> Twenty stone wedding dresses and bizarre ‘grabbing’: a look at one of the UK’s most insular communities.

For the past four weeks the nation has been enraged, entertained, disgusted and delighted by Channel Four’s fabulously crude reality show, My Big Fat Gypsy Wedding.

Pulling in over 7.5 million viewers an episode, making it the eighth most successful programme for Channel Four ever, viewers were privy to “unprecedented access to the UK’s most secretive community”.  And wow, did we dive into it.

A quick glance over a few tabloids and magazines in your local shop, and you’re presented with numerous brides and brides-to-be who were featured in the show (not to mention the recent controversy surrounding the shows self confessed hard man Paddy Doherty’s court case). But why was this show such a hit? And was it a fair representation of a self-professed proud culture?

Channel Four has always had a knack for pioneering new types of television, Big Brother being a case in point. Big Brother has been called everything from a social study into human behaviour, to a freak show, ‘cruelty parade’ for media hungry contestants who are still continuing to form the Z-list of celebrity parties; Nikki Grahame of “Who is she?!” fame being the obvious example. Gypsy Wedding has been met with similar reaction of both wonder and horror, perfectly fitting into the genre of car crash television. On the one hand, viewers get to witness life within the travelling society, in a way that ‘settled’ communities never have. Traveller’s commitment to celibacy, lack of divorce, and religious and parental commitments were all extremely interesting to a fairly ignorant audience who had previous assumptions about the Gypsy way of life. Not to mention the initial shock and awe at the Princess-Barbie style gowns which all Gypsy brides-to-be covet.

Predictably, the main focus from the media has been on the more negative aspects of Gypsy life, such as the blatant sexism, the early age of marriage, and of course ‘grabbing’. Whilst some elements of Gypsy tradition may become lost in translation, no one could deny the uncomfortable sight of watching a young teenage girl (Cheyenne) be physically assaulted as a method of flirting. After it was aired, 15-year-old Cheyenne claimed, “the whole ‘grabbing’ thing. That was all blown out of proportion”, but to us as viewers, and as a culture, it seems frightful that this is practised behaviour. This was proved by the outrage on message boards after the airing, with some angry viewers “disgusted by the sexual harassment of underage girls”. But these controversies and outrages are what makes viewers tune in every week, the shock appeal has worked for Channel Four since its launch, and it is doubtful the broadcaster will change a winning formula anytime soon.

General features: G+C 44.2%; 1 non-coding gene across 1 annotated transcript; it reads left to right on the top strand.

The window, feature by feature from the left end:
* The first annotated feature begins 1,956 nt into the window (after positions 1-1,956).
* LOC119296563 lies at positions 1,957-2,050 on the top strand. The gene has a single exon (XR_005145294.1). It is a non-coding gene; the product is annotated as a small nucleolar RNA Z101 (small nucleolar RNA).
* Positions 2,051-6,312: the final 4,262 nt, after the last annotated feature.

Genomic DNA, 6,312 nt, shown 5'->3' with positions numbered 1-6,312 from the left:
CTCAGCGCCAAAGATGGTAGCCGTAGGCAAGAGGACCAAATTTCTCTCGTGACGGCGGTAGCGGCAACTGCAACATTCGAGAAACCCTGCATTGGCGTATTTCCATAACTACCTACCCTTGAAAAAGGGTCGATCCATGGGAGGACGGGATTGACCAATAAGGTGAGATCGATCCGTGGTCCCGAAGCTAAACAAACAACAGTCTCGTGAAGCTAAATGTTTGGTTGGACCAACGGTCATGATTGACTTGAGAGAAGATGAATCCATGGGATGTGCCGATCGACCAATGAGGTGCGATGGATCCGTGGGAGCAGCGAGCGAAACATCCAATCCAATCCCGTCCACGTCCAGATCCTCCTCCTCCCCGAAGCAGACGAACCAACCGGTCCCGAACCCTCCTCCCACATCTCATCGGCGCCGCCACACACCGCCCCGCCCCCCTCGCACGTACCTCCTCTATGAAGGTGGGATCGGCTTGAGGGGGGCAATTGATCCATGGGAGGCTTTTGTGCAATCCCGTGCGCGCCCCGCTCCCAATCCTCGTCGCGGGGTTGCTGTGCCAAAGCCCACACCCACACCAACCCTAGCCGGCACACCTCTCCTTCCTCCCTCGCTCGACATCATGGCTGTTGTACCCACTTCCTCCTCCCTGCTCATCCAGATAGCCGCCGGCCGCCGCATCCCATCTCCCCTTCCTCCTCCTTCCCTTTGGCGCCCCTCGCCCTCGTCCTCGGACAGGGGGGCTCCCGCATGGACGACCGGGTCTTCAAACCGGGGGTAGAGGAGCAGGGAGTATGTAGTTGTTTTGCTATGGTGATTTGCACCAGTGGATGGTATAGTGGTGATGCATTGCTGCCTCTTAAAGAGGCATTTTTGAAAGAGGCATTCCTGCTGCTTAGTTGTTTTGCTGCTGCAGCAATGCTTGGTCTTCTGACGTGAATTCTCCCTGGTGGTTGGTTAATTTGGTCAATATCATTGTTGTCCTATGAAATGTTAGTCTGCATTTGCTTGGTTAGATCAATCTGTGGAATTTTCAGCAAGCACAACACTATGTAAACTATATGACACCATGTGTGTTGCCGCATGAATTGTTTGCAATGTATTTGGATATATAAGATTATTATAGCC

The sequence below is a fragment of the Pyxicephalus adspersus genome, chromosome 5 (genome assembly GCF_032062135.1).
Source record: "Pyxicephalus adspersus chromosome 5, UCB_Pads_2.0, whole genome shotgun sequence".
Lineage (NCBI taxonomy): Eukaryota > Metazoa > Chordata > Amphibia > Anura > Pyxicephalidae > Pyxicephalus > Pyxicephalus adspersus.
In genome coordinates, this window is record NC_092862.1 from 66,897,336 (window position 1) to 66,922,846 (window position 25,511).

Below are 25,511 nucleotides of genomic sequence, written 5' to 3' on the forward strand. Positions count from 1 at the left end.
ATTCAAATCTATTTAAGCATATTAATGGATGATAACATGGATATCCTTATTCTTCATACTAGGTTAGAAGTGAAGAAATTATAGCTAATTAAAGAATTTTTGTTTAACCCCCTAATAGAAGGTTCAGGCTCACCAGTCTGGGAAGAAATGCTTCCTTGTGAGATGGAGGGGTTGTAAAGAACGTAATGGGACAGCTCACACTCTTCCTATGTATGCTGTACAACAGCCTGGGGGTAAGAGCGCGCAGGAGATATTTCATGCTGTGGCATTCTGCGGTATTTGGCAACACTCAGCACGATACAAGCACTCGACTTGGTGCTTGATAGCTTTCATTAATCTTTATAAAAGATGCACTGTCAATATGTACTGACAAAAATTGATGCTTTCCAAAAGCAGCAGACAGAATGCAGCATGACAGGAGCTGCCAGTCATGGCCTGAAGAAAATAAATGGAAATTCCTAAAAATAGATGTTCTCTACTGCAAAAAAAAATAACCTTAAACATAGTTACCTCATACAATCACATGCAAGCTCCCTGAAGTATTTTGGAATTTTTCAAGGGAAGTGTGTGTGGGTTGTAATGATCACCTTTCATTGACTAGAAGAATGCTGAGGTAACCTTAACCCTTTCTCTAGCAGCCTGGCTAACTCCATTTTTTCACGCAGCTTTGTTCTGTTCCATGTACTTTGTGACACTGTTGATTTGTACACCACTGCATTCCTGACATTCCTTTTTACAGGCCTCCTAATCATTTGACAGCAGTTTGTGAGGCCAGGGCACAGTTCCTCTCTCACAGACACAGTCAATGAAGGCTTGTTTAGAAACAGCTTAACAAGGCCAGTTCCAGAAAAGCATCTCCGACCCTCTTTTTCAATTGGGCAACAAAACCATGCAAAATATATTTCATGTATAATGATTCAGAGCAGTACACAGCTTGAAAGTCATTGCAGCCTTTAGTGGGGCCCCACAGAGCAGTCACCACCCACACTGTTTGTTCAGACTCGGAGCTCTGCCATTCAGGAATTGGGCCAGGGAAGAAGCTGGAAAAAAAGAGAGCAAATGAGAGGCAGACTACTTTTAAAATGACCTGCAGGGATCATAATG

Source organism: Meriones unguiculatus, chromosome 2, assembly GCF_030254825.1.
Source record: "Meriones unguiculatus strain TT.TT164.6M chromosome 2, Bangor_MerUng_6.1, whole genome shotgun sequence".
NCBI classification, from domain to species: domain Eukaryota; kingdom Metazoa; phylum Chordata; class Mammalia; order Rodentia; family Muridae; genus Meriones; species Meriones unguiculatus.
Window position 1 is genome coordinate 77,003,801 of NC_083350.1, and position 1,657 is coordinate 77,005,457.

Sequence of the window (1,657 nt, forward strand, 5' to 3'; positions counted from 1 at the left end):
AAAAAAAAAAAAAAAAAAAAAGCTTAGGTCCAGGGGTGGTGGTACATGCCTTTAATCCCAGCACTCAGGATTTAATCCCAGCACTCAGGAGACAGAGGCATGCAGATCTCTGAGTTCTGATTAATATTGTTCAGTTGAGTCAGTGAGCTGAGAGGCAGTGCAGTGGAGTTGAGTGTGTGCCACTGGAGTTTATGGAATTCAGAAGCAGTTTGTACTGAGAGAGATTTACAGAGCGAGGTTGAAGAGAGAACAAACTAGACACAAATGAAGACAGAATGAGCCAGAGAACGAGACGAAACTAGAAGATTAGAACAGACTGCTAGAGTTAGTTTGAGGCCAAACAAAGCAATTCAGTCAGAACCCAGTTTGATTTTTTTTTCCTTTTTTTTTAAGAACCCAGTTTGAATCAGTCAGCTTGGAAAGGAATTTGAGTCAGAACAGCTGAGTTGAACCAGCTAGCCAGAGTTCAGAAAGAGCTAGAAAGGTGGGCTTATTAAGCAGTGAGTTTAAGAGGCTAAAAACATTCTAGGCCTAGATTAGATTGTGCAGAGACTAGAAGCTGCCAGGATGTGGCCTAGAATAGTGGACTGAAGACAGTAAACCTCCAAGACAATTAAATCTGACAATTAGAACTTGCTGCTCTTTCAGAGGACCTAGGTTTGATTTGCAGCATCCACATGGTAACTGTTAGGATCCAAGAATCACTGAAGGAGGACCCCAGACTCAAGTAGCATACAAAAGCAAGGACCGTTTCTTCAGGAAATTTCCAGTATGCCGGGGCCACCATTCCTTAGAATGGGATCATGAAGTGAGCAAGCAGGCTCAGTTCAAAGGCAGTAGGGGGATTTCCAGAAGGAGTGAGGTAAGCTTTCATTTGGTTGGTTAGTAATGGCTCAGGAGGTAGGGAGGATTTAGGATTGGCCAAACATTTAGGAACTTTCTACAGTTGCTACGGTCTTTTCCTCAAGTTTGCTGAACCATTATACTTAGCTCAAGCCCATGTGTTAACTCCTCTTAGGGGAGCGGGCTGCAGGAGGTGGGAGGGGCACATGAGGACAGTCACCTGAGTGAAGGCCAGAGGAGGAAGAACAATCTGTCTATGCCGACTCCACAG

Another part of Traveller life that was met with controversy was the treatment of women. It seemed these girls were basically bread for marriage. Education, independence and employment all paled in comparison against a ‘Jordan & Peter’ style celebration. To the girls, in a strange 1950’s throw back, life after marriage is based around serving your husband and family and cleaning your caravan. But isn’t this all culturally relevant? Who are we to intrude into an ethnic group and claim their traditions and, in effect their culture is wrong, that they should alter in order to fit within our society. However, this is the confusion that arises when dealing with travelling communities who are part of our society, but at the same time not.

This is also the reason why Gypsy Wedding was so popular. Their heritage is a mix of the familiar and unfamiliar. The young girls claim to learn their provocative dance moves from popular music videos by Lady Gaga and Beyonce; they are similarly obsessed with celebrity culture, with their idols being women such as Cheryl Cole. The dresses worn are a gaudy exaggeration of ‘Disney-Princess’ gowns. Travellers are constantly claiming they are so private because they have a great need to preserve their culture, yet seeping in are these elements which are becoming common place in Traveller celebrations.

Whether Channel Four truly portrayed Traveller life is debatable. There are claims in various tabloids that Travellers are proposing legal action, and many participants in the show say they would not partake in the programme again, with the finished product causing “too much agro”, and being a “mickey-take”, “exaggerated” version of the truth. And then there are the ongoing debates that are left as an aftermath; where do they get their money from? Should the girls be allowed to leave education early? And what can we make of “Munchkin Strip Club” sexualised children, with their barely-there style clothing, suited more to Jodie Marsh than to primary school.

Whatever your own opinion of My Big Fat Gypsy Wedding, there is no doubt it has left a huge impression on the country. Only the other day after switching on the television, two of the happy couples were chatting casually to Alan Carr on his celebrity chat show. No doubt there will be more drama connected to the show, and to the travelling community in general; however I believe the programme was at least a step into understanding this normally socially outcast group. And no one, not even a television snob could criticize the entertainment value of the show, guilty pleasure or not, it certainly wasn’t dull.

Kim Parker